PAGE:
The Power of Perspectives

The Canadian Bar Association

Kim Covert

CBA influence

Canada’s unilingual constitution: More than just bad optics

By Kim Covert November 30, 2018 30 November 2018

 

Words matter. When it comes to the Constitution – the document which guarantees the equality of English and French – the fact that the majority of constitutional documents are available in English only makes it look like the words are more equal in one language than the other.

The optics, as they say, are bad.

“The lack of a complete official French version of the constitutional documents … has a jarring symbolic effect, and is an affront to the equality of status of both official languages in Canada and to our Constitution’s underlying fundamental principles, which are the rule of law and the protection of minorities,” say the CBA’s French-Speaking Common Law Members Section and Constitutional and Human Rights Section in a joint submission to the Parliamentary committee studying the modernization of the Official Languages Act.

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CBA influence

Canada’s labour market impact assessment is too unpredictable

By Kim Covert November 29, 2018 29 November 2018

 

The CBA’s Immigration Law Section is taking the federal review of the standards and fees associated with the Temporary Foreign Worker Program Labour Market Impact Assessment Process as an opportunity to reiterate its arguments that the process does not serve the interests of employers – and can have a negative impact on the employment of Canadians.

There are knock-on effects when obstacles are placed in the way of prospective employers who want to bring in foreign workers, the Section says. If a meatpacking operation can’t bring in workers for processing jobs where there is a shortage of workers in Canada, for example, that could mean direct and indirect losses in related industries such as transportation, marketing, trade, etc.

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CBA influence

Delays can be a disincentive to applying for an open work permit

By Kim Covert November 28, 2018 28 November 2018

 

Officials at Immigration, Refugees and Citizenship Canada have made a lot of improvements to the spousal sponsorship process in recent years, but problems remain, particularly in the area of the timeliness of approvals for work permits.

In the case of out of status sponsored spouses applying for work permits, the CBA Immigration Law Section writes in a letter to IRCC, the applicants will either not receive the permit, or will receive it only at the end stage of their permanent residence application. “By this point, the processing time for the work permit will exceed the remaining processing time for the sponsorship application. This creates a disincentive for out of status sponsored spouses to apply for an open work permit due to the perception that it will be a waste of time and money.”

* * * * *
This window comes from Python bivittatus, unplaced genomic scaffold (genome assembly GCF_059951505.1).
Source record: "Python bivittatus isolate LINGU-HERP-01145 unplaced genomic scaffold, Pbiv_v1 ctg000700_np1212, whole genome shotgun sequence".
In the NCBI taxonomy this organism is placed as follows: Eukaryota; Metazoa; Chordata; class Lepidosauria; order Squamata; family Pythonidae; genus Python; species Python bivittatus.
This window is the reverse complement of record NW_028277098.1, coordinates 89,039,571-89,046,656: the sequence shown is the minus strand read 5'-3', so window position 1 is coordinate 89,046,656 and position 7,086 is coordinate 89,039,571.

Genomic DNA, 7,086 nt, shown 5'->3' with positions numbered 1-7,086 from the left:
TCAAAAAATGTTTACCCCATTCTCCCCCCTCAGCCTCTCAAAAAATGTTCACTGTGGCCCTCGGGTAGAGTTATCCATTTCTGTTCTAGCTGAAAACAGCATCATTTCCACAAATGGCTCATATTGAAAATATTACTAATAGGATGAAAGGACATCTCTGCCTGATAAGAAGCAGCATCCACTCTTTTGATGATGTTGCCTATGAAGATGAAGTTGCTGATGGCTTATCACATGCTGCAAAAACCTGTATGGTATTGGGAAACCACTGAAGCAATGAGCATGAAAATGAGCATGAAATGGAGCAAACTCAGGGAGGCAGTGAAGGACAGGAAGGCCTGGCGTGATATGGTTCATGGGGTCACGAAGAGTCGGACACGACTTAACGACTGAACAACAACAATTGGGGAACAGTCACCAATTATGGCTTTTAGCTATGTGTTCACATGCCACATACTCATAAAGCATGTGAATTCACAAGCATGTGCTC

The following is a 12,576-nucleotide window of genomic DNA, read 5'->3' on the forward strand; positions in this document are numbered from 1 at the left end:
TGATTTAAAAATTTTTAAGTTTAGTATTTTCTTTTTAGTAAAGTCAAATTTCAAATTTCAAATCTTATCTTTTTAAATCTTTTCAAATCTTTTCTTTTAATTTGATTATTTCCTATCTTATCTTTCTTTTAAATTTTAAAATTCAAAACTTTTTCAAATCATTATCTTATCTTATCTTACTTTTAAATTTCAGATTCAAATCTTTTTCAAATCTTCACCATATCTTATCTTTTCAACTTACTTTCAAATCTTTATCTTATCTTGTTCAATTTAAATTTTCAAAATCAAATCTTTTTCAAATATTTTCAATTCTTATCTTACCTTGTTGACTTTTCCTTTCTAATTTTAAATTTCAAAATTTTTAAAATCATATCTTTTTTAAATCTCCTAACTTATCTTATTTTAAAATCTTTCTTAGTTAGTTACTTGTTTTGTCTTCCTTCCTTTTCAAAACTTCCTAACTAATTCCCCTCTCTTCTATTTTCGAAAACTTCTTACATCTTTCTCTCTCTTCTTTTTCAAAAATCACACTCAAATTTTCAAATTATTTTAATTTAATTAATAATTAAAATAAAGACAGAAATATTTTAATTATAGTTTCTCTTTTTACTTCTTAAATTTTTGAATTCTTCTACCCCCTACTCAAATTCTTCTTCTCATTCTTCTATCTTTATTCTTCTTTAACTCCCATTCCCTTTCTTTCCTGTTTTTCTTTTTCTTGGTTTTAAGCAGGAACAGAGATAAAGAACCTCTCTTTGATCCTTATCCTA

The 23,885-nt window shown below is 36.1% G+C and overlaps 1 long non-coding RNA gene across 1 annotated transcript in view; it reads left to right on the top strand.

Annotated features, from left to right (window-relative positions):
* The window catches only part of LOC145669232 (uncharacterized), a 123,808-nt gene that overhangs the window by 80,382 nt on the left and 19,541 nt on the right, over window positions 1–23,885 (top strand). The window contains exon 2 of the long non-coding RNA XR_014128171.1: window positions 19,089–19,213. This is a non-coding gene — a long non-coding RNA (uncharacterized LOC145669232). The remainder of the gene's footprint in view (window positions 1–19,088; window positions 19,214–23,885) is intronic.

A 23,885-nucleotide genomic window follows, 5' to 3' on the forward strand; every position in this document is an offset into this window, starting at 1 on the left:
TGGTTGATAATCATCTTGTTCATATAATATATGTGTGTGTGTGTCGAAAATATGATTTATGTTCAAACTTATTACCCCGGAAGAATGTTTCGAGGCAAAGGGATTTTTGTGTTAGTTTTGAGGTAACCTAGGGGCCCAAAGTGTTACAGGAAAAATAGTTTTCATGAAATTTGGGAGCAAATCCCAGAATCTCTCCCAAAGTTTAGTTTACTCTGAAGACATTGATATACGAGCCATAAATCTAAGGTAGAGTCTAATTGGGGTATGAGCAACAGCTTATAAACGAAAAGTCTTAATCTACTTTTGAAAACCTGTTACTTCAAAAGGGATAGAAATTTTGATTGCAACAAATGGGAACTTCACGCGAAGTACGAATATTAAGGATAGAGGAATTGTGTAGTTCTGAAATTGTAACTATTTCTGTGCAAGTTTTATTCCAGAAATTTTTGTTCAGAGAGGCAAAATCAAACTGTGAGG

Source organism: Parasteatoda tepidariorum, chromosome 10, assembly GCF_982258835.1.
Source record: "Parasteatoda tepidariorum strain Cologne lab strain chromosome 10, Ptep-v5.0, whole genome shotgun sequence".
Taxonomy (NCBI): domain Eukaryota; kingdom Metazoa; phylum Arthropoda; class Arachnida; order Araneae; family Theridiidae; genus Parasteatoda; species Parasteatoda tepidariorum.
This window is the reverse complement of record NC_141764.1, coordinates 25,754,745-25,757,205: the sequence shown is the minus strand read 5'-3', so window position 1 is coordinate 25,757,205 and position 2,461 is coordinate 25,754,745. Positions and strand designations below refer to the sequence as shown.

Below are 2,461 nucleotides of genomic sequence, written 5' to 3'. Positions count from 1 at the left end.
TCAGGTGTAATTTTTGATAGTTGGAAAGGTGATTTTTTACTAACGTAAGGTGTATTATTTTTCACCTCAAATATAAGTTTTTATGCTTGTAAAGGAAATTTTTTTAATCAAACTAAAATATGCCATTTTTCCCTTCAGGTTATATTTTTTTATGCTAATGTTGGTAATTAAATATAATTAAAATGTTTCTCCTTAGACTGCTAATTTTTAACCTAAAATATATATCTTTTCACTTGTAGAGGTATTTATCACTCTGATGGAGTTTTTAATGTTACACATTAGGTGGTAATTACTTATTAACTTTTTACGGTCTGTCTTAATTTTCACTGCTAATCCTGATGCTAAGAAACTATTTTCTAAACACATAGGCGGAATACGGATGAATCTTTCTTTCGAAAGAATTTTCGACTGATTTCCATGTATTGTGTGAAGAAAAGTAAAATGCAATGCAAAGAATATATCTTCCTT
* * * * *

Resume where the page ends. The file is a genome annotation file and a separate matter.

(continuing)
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CBA influence

Canada should facilitate asylum for targeted LGBTI+ individuals in Tanzania

By Kim Covert November 23, 2018 23 November 2018

 

The headlines out of Tanzania tell the story of dangerous and deadly times for the country’s LGBTI+ community, as many gay men are in hiding from vigilante squads on a mission to find and arrest them.

While the Tanzanian government says it does not support these measures, the CBA’s Sexual Orientation and Gender Identity Community says it expects “the proposed plan has already further marginalized Tanzania’s LGBTI+ community by inciting hatred, discrimination and possibly violence.”

SOGIC has written to Prime Minister Justin Trudeau and Foreign Affairs Minister Chrystia Freeland asking the government to take steps to help support LGBTI+ individuals living in Tanzania, to ensure their well-being and safety.

The government can do this, SOGIC says, by obtaining information with regard to the extent to which the LGBTI+ community is being targeted; denouncing any actual or threatened human rights abuses against that community and individuals in it; and facilitating asylum in Canada for LGBTI+ individuals fleeing persecution.

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AI

Automation bias may be the end of us all

By Kim Covert November 7, 2018 7 November 2018

Automation bias may be the end of us all

 

Game 2, Move 37. A machine, AlphaGo, made a move in the game of Go that no human would have made.

AlphaGo itself worked out the chances of a human making that move as one in 10,000.

That 2016 game marked a turning point in the field of artificial intelligence – the machine had been able to teach itself to make such a “genius” move.

Two games later, AlphaGo’s human opponent, Lee Sedol, one of the world’s best Go players, made a move that AlphaGo did not expect – another one in 10,000 move that threw AlphaGo off its game so badly that Sedol won his first and only game of the five-game match.

One thing that stands out for the world of AI in these games is that playing against the machine made the human player better – if AlphaGo hadn’t startled him so with Move 37, Sedol might not have made his own move, which followers dubbed “God’s Touch.”

The thing that’s important about Game 2, Move 37 as far as the law is concerned, says University of Ottawa professor Ian Kerr, is that the machine making an unprogrammed move was not a matter of product liability or failure – the move was unprogrammed but not, in a real sense unanticipated.

We need new paradigms for thinking about a world where machines can teach themselves to do things humans wouldn’t, Kerr told a recent CBA Privacy and Access to Information Law conference session on artificial intelligence.

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